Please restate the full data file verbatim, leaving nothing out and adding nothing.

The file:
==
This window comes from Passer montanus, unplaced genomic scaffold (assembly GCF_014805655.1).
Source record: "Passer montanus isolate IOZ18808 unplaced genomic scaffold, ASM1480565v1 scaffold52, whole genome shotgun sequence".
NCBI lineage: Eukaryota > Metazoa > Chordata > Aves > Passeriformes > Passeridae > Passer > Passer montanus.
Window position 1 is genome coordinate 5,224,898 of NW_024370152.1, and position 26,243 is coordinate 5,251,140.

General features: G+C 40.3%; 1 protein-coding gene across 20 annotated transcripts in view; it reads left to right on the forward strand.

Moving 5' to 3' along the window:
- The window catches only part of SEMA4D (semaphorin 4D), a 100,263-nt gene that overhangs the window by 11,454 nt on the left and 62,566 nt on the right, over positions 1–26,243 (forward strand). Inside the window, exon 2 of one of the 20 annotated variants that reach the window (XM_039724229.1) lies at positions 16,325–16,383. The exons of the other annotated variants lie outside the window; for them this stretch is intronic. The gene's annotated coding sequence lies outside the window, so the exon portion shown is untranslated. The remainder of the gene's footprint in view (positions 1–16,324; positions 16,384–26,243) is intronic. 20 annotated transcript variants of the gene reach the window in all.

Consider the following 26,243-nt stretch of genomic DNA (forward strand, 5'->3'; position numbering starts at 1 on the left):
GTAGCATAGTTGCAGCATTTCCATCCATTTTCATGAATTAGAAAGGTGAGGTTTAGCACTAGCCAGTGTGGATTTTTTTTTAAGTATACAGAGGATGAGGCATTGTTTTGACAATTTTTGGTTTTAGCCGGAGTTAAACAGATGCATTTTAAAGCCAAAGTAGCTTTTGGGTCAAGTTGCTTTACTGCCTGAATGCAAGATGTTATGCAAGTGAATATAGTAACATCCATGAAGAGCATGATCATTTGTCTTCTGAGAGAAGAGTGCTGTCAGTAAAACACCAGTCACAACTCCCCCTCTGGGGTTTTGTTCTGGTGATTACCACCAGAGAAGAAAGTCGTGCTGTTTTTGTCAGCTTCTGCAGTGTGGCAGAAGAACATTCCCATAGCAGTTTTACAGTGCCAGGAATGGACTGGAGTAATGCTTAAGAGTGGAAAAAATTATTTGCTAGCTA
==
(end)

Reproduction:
This window comes from Passer montanus, unplaced genomic scaffold (assembly GCF_014805655.1).
Source record: "Passer montanus isolate IOZ18808 unplaced genomic scaffold, ASM1480565v1 scaffold52, whole genome shotgun sequence".
NCBI lineage: Eukaryota > Metazoa > Chordata > Aves > Passeriformes > Passeridae > Passer > Passer montanus.
Window position 1 is genome coordinate 5,224,898 of NW_024370152.1, and position 26,243 is coordinate 5,251,140.

General features: G+C 40.3%; 1 protein-coding gene across 20 annotated transcripts in view; it reads left to right on the forward strand.

Moving 5' to 3' along the window:
- The window catches only part of SEMA4D (semaphorin 4D), a 100,263-nt gene that overhangs the window by 11,454 nt on the left and 62,566 nt on the right, over positions 1–26,243 (forward strand). Inside the window, exon 2 of one of the 20 annotated variants that reach the window (XM_039724229.1) lies at positions 16,325–16,383. The exons of the other annotated variants lie outside the window; for them this stretch is intronic. The gene's annotated coding sequence lies outside the window, so the exon portion shown is untranslated. The remainder of the gene's footprint in view (positions 1–16,324; positions 16,384–26,243) is intronic. 20 annotated transcript variants of the gene reach the window in all.

Consider the following 26,243-nt stretch of genomic DNA (forward strand, 5'->3'; position numbering starts at 1 on the left):
GTAGCATAGTTGCAGCATTTCCATCCATTTTCATGAATTAGAAAGGTGAGGTTTAGCACTAGCCAGTGTGGATTTTTTTTTAAGTATACAGAGGATGAGGCATTGTTTTGACAATTTTTGGTTTTAGCCGGAGTTAAACAGATGCATTTTAAAGCCAAAGTAGCTTTTGGGTCAAGTTGCTTTACTGCCTGAATGCAAGATGTTATGCAAGTGAATATAGTAACATCCATGAAGAGCATGATCATTTGTCTTCTGAGAGAAGAGTGCTGTCAGTAAAACACCAGTCACAACTCCCCCTCTGGGGTTTTGTTCTGGTGATTACCACCAGAGAAGAAAGTCGTGCTGTTTTTGTCAGCTTCTGCAGTGTGGCAGAAGAACATTCCCATAGCAGTTTTACAGTGCCAGGAATGGACTGGAGTAATGCTTAAGAGTGGAAAAAATTATTTGCTAGCTA